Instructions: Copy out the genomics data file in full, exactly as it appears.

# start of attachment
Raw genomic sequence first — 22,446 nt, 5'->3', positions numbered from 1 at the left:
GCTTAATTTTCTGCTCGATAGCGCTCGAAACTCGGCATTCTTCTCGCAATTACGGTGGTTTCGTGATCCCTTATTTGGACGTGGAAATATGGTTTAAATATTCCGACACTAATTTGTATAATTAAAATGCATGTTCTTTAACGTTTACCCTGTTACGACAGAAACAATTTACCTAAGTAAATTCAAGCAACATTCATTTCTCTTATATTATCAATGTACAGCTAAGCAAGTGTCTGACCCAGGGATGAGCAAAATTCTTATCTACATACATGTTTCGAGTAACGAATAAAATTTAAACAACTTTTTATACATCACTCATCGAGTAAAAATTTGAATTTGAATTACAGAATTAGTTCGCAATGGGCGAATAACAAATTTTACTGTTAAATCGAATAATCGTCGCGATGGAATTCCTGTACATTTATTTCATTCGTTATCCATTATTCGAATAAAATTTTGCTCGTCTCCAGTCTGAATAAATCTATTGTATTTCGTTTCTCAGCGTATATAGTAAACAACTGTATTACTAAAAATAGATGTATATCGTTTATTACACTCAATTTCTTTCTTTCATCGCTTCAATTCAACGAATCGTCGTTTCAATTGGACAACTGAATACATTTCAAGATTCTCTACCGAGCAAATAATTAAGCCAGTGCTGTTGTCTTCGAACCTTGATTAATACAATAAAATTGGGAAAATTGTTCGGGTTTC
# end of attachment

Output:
Raw genomic sequence first — 22,446 nt, 5'->3', positions numbered from 1 at the left:
GCTTAATTTTCTGCTCGATAGCGCTCGAAACTCGGCATTCTTCTCGCAATTACGGTGGTTTCGTGATCCCTTATTTGGACGTGGAAATATGGTTTAAATATTCCGACACTAATTTGTATAATTAAAATGCATGTTCTTTAACGTTTACCCTGTTACGACAGAAACAATTTACCTAAGTAAATTCAAGCAACATTCATTTCTCTTATATTATCAATGTACAGCTAAGCAAGTGTCTGACCCAGGGATGAGCAAAATTCTTATCTACATACATGTTTCGAGTAACGAATAAAATTTAAACAACTTTTTATACATCACTCATCGAGTAAAAATTTGAATTTGAATTACAGAATTAGTTCGCAATGGGCGAATAACAAATTTTACTGTTAAATCGAATAATCGTCGCGATGGAATTCCTGTACATTTATTTCATTCGTTATCCATTATTCGAATAAAATTTTGCTCGTCTCCAGTCTGAATAAATCTATTGTATTTCGTTTCTCAGCGTATATAGTAAACAACTGTATTACTAAAAATAGATGTATATCGTTTATTACACTCAATTTCTTTCTTTCATCGCTTCAATTCAACGAATCGTCGTTTCAATTGGACAACTGAATACATTTCAAGATTCTCTACCGAGCAAATAATTAAGCCAGTGCTGTTGTCTTCGAACCTTGATTAATACAATAAAATTGGGAAAATTGTTCGGGTTTC